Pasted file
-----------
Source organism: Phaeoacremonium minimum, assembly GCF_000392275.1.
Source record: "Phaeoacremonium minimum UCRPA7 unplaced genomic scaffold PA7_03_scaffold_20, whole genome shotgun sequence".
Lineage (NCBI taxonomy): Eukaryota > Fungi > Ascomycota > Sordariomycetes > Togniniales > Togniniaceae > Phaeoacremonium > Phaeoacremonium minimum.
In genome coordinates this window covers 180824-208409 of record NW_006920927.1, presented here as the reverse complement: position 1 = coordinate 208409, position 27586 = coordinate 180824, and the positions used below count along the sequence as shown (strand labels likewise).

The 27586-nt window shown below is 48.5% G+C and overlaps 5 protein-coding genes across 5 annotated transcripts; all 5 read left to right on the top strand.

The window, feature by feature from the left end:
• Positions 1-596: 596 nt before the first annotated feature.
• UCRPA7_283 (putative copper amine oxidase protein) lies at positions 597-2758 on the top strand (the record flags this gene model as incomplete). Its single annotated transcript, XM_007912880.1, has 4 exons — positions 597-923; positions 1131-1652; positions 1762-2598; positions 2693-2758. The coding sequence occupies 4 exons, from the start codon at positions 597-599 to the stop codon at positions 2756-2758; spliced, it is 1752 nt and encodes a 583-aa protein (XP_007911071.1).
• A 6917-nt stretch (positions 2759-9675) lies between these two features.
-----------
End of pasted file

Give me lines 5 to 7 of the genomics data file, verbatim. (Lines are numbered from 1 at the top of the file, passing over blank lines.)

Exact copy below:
The 27586-nt window shown below is 48.5% G+C and overlaps 5 protein-coding genes across 5 annotated transcripts; all 5 read left to right on the top strand.

The window, feature by feature from the left end:
• Positions 1-596: 596 nt before the first annotated feature.